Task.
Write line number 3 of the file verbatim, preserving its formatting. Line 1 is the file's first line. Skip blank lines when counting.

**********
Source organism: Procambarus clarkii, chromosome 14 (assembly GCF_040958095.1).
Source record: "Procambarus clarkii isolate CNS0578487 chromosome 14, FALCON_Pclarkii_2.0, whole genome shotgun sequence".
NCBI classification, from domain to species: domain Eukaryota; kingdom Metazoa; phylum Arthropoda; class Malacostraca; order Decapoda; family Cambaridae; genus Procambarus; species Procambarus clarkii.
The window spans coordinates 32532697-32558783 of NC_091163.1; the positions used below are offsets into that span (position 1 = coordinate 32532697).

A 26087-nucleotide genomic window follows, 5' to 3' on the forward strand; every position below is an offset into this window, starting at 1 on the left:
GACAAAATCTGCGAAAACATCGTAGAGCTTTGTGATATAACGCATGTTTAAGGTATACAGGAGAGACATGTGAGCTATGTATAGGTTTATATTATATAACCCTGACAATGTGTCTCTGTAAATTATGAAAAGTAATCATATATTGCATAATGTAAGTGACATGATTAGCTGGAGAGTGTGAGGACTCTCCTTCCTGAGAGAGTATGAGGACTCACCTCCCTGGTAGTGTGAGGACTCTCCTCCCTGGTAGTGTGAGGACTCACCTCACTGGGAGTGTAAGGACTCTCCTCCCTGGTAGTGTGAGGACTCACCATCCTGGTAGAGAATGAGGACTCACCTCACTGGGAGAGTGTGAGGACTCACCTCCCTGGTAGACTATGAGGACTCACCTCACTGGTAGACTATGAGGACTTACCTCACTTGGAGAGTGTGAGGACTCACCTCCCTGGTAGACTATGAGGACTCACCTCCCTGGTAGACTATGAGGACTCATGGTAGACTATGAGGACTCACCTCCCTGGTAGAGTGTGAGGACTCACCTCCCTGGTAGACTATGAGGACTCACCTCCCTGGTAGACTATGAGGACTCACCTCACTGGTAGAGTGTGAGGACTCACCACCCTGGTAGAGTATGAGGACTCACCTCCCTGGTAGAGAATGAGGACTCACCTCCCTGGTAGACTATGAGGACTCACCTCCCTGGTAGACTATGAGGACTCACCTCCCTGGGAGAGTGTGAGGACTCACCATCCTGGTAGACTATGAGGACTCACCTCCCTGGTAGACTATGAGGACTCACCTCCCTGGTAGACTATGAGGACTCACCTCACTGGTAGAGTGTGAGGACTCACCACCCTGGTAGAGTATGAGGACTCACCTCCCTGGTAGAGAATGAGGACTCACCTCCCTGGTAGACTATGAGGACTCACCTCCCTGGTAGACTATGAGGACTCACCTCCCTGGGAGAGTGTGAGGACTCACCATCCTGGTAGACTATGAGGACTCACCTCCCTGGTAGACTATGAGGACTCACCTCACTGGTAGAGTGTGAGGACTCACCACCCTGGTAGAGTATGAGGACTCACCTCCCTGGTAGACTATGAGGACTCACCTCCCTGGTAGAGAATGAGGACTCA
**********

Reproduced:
NCBI classification, from domain to species: domain Eukaryota; kingdom Metazoa; phylum Arthropoda; class Malacostraca; order Decapoda; family Cambaridae; genus Procambarus; species Procambarus clarkii.